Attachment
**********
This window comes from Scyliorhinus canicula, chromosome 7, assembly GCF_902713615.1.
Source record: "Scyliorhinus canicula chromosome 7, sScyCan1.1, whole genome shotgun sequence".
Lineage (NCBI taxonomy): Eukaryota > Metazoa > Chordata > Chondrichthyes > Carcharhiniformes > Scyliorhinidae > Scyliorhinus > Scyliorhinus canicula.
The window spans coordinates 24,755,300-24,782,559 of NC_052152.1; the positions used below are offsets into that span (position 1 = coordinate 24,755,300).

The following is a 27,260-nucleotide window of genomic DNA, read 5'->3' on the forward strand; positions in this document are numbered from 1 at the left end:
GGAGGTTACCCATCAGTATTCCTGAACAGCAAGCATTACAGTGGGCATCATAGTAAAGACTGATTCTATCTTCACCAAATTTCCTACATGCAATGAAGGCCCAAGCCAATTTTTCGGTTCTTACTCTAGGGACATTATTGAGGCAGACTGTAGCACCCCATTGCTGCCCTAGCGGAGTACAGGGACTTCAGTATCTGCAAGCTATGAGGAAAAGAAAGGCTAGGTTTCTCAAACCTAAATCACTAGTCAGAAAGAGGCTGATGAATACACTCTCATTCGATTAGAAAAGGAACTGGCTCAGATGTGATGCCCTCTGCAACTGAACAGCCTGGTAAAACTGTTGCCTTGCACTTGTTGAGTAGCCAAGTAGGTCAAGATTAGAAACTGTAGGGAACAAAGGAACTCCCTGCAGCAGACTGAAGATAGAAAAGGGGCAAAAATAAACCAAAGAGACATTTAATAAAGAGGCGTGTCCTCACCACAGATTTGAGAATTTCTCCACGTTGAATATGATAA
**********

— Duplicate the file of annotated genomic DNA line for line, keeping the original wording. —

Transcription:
This window comes from Scyliorhinus canicula, chromosome 7, assembly GCF_902713615.1.
Source record: "Scyliorhinus canicula chromosome 7, sScyCan1.1, whole genome shotgun sequence".
Lineage (NCBI taxonomy): Eukaryota > Metazoa > Chordata > Chondrichthyes > Carcharhiniformes > Scyliorhinidae > Scyliorhinus > Scyliorhinus canicula.
The window spans coordinates 24,755,300-24,782,559 of NC_052152.1; the positions used below are offsets into that span (position 1 = coordinate 24,755,300).

The following is a 27,260-nucleotide window of genomic DNA, read 5'->3' on the forward strand; positions in this document are numbered from 1 at the left end:
GGAGGTTACCCATCAGTATTCCTGAACAGCAAGCATTACAGTGGGCATCATAGTAAAGACTGATTCTATCTTCACCAAATTTCCTACATGCAATGAAGGCCCAAGCCAATTTTTCGGTTCTTACTCTAGGGACATTATTGAGGCAGACTGTAGCACCCCATTGCTGCCCTAGCGGAGTACAGGGACTTCAGTATCTGCAAGCTATGAGGAAAAGAAAGGCTAGGTTTCTCAAACCTAAATCACTAGTCAGAAAGAGGCTGATGAATACACTCTCATTCGATTAGAAAAGGAACTGGCTCAGATGTGATGCCCTCTGCAACTGAACAGCCTGGTAAAACTGTTGCCTTGCACTTGTTGAGTAGCCAAGTAGGTCAAGATTAGAAACTGTAGGGAACAAAGGAACTCCCTGCAGCAGACTGAAGATAGAAAAGGGGCAAAAATAAACCAAAGAGACATTTAATAAAGAGGCGTGTCCTCACCACAGATTTGAGAATTTCTCCACGTTGAATATGATAA